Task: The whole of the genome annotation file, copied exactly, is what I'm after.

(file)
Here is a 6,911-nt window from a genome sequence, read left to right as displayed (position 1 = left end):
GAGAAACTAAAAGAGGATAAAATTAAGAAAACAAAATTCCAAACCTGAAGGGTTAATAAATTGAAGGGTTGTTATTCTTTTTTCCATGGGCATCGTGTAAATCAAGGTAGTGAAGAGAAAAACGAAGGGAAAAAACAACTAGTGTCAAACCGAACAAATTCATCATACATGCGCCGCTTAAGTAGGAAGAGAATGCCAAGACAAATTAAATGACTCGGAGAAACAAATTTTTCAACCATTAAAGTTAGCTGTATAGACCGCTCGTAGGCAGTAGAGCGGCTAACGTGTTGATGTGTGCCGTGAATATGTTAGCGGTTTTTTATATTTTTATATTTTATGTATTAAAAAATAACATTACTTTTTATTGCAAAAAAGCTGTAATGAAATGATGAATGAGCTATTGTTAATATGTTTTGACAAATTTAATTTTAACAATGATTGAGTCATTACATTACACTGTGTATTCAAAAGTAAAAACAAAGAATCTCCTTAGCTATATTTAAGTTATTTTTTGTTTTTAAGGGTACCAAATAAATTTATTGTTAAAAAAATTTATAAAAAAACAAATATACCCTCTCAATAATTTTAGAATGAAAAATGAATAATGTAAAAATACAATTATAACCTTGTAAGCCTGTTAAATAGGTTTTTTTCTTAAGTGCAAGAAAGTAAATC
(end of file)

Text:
Here is a 6,911-nt window from a genome sequence, read left to right as displayed (position 1 = left end):
GAGAAACTAAAAGAGGATAAAATTAAGAAAACAAAATTCCAAACCTGAAGGGTTAATAAATTGAAGGGTTGTTATTCTTTTTTCCATGGGCATCGTGTAAATCAAGGTAGTGAAGAGAAAAACGAAGGGAAAAAACAACTAGTGTCAAACCGAACAAATTCATCATACATGCGCCGCTTAAGTAGGAAGAGAATGCCAAGACAAATTAAATGACTCGGAGAAACAAATTTTTCAACCATTAAAGTTAGCTGTATAGACCGCTCGTAGGCAGTAGAGCGGCTAACGTGTTGATGTGTGCCGTGAATATGTTAGCGGTTTTTTATATTTTTATATTTTATGTATTAAAAAATAACATTACTTTTTATTGCAAAAAAGCTGTAATGAAATGATGAATGAGCTATTGTTAATATGTTTTGACAAATTTAATTTTAACAATGATTGAGTCATTACATTACACTGTGTATTCAAAAGTAAAAACAAAGAATCTCCTTAGCTATATTTAAGTTATTTTTTGTTTTTAAGGGTACCAAATAAATTTATTGTTAAAAAAATTTATAAAAAAACAAATATACCCTCTCAATAATTTTAGAATGAAAAATGAATAATGTAAAAATACAATTATAACCTTGTAAGCCTGTTAAATAGGTTTTTTTCTTAAGTGCAAGAAAGTAAATC